“If compared to the support Pak Lah had before the 2008 election, with DS Najib’s figures (that) are in the 60s, he’s in trouble,” Pua told The Malaysian Insider yesterday.
The DAP publicity chief was comparing Najib’s approval scores in the last three surveys carried out by the Merdeka Center this year to his predecessor, Tun Abdullah Ahmad Badawi’s. The fifth prime minister popularly known by his moniker Pak Lah enjoyed a 71 per cent approval rating before calling for an election in March 2008 where the ruling coalition received a drubbing.
Speculation has been mounting that Najib will call snap polls this year before the BN mandate expires in April 2013.
“The number supporting the prime minister is not the marker for support in the upcoming general election, the marker determining the general election’s result will be the number supporting Barisan Nasional,” Pua said.
Rafizi, the PKR strategy chief, echoed the Petaling Jaya Utara MP’s view, noting that Najib has been projecting himself as the “pulse and saviour of BN” but was not, at the same time, defending the other component parties within the coalition.
“It’s not a team effort; it’s actually his persona. He believes it’s his personal strength that will pull BN now.
“If I were Najib, I would be very gloomy. I would be very worried,” Rafizi said at a news conference yesterday.
But their PAS colleague, Salahuddin Ayub, cautioned the federal opposition pact against being complacent, saying the Merdeka Center survey alone was not strong enough to evaluate Najib’s strengths or weaknesses.
“Even though Merdeka Center’s survey results are in favour of Pakatan Rakyat, we must not feel comfortable. We should not be too elated with the survey results that we forget to work hard to win the elections,” the PAS vice-president said.
He said the BN’s declining support among Malay voters could be due to growing distaste for the sex and moral issues being highlighted by the ruling coalition in the mainstream media they controlled.
“BN has been playing up to the extreme these moral issues until Malay voters who were fence-sitters are fed up and sickened by it.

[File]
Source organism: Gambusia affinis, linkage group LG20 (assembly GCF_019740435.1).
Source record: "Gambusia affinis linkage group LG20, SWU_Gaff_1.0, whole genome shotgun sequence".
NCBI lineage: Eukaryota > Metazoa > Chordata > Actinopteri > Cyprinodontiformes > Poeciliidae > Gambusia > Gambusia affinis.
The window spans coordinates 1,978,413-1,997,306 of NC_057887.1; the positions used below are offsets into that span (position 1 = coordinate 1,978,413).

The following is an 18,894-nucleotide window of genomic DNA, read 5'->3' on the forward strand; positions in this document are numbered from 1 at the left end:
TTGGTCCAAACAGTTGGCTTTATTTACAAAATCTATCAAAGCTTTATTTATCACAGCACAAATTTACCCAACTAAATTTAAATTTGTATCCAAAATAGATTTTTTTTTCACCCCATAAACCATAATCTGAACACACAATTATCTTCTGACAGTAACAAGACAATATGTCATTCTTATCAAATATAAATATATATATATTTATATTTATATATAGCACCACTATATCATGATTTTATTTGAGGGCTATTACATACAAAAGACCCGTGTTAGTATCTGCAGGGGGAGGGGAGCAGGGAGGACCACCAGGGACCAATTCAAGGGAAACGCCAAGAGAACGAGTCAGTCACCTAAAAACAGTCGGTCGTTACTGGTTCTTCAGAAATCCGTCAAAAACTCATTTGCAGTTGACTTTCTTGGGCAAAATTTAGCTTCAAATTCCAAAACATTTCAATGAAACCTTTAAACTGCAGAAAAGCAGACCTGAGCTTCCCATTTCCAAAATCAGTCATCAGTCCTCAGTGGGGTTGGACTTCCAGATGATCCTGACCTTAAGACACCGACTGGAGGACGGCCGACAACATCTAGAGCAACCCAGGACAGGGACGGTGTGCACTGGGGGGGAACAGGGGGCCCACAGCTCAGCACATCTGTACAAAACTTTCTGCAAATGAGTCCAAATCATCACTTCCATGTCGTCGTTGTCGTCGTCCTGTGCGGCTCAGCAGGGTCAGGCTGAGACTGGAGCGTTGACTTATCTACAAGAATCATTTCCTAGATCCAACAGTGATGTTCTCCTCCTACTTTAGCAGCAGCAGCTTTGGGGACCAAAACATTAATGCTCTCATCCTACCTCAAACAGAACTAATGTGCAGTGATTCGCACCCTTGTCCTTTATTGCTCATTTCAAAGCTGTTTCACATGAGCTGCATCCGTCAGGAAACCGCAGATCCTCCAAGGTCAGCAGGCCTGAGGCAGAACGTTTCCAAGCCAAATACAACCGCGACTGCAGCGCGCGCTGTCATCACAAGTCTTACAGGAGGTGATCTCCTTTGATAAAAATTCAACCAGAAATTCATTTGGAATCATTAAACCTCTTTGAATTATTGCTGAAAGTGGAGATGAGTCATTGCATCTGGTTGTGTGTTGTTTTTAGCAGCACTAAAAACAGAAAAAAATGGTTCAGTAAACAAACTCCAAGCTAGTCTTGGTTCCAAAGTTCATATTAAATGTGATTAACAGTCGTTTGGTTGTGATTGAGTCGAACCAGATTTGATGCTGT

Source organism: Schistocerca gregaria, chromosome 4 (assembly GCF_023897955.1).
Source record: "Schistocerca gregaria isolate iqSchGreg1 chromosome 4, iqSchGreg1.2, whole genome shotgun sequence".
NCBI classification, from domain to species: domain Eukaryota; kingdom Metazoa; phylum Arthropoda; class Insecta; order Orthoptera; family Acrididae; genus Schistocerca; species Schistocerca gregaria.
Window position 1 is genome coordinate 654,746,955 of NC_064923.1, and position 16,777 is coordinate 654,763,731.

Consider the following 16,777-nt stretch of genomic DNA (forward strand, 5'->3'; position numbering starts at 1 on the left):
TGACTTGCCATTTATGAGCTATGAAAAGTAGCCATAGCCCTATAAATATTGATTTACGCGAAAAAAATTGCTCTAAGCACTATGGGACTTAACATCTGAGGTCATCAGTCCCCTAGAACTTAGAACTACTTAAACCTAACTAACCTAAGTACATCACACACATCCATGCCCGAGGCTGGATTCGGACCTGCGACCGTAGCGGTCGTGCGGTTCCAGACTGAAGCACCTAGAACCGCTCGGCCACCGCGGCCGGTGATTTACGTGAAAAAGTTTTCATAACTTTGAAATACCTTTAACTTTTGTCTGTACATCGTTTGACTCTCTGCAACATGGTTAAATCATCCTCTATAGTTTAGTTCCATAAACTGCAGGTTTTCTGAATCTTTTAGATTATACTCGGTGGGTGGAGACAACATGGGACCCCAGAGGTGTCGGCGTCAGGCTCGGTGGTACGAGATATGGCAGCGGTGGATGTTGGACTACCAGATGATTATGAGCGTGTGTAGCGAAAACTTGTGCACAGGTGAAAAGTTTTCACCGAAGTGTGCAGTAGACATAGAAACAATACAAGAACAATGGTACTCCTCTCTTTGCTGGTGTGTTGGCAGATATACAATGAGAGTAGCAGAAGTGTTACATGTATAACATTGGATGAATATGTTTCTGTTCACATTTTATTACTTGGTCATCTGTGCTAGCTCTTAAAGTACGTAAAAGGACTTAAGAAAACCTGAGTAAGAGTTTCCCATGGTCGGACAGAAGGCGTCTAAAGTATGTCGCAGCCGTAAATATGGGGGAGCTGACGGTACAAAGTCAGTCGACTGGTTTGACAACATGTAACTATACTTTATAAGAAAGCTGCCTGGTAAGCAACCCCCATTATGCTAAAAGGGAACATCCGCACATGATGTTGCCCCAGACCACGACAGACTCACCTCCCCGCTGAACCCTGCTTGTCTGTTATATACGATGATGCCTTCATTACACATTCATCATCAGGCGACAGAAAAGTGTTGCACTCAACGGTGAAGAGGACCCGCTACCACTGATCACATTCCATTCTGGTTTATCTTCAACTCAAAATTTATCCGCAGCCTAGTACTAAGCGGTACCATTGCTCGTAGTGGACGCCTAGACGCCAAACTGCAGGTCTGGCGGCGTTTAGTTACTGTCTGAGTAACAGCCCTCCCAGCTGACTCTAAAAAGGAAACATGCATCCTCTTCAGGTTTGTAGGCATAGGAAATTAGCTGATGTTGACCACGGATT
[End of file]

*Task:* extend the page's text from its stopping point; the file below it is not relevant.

“When they lose the debate, they will play up moral issues by defaming PR leaders until even the public can see that the BN leadership is not able to debate in a mature manner,” he told The Malaysian Insider when contacted.
Salahuddin was also guarded in commenting on Najib’s rising support among Chinese voters, from 37 per cent in May to 42 per cent in June, saying it was not impossible as the PM had worked hard to regain the minority race’s favour, which had swung towards the opposition parties in Election 2008 and hitherto appeared to have remained there.
Pua, however, dismissed the significance of the changing pattern among Chinese voters, saying support from the community tended to fluctuate.
“It will go up and down, it’s not a big issue. But for the Malays, it reflects the transient nature of the Bantuan Rakyat 1 Malaysia (BR1M) programme. When they first received it, they were so happy, and now it’s forgotten,” he said, referring to Putrajaya’s one-off cash handout of RM500 to households earning less than RM3,000 monthly paid out earlier this year.
“As for the Indians, I’m sure that Ambiga was a factor, but I am unsure just how big a factor,” he added.
Popular support for prominent lawyer-activist Datuk Ambiga Sreenevasan who has led two massive rallies for electoral reform in the past one year, especially among urban middle-class voters and the Indian community, have been a hurdle Najib appears yet to have conquered in the run-up to elections.
She was recently the target of an Umno MP who suggested she be hanged for “treason” over her actions in organising the latest Bersih rally. Rivals have accused the BN lawmaker of singling out Ambiga because she was Indian and Hindu.
Merdeka Center’s opinion survey conducted among voters in peninsular Malaysia showed that satisfaction with the sixth PM’s performance declined among Malay and Indian voters from 79 per cent to 75 per cent, and from 72 per cent to 69 per cent, respectively.